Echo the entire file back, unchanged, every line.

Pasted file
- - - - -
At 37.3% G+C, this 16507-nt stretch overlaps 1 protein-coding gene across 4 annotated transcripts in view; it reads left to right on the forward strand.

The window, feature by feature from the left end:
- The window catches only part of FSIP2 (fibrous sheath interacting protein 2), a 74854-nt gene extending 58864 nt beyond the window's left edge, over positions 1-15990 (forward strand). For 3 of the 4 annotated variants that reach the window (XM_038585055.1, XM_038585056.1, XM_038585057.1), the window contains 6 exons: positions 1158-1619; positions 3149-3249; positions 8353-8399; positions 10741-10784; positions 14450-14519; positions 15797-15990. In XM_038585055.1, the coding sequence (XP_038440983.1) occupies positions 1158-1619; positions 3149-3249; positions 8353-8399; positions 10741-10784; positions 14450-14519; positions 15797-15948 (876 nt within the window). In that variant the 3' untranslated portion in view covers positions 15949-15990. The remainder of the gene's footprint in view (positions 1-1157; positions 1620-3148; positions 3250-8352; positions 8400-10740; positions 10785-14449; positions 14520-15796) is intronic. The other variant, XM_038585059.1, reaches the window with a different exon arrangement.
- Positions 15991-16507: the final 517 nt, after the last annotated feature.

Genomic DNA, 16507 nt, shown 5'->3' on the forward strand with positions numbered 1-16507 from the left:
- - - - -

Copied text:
At 37.3% G+C, this 16507-nt stretch overlaps 1 protein-coding gene across 4 annotated transcripts in view; it reads left to right on the forward strand.

The window, feature by feature from the left end:
- The window catches only part of FSIP2 (fibrous sheath interacting protein 2), a 74854-nt gene extending 58864 nt beyond the window's left edge, over positions 1-15990 (forward strand). For 3 of the 4 annotated variants that reach the window (XM_038585055.1, XM_038585056.1, XM_038585057.1), the window contains 6 exons: positions 1158-1619; positions 3149-3249; positions 8353-8399; positions 10741-10784; positions 14450-14519; positions 15797-15990. In XM_038585055.1, the coding sequence (XP_038440983.1) occupies positions 1158-1619; positions 3149-3249; positions 8353-8399; positions 10741-10784; positions 14450-14519; positions 15797-15948 (876 nt within the window). In that variant the 3' untranslated portion in view covers positions 15949-15990. The remainder of the gene's footprint in view (positions 1-1157; positions 1620-3148; positions 3250-8352; positions 8400-10740; positions 10785-14449; positions 14520-15796) is intronic. The other variant, XM_038585059.1, reaches the window with a different exon arrangement.
- Positions 15991-16507: the final 517 nt, after the last annotated feature.

Genomic DNA, 16507 nt, shown 5'->3' on the forward strand with positions numbered 1-16507 from the left: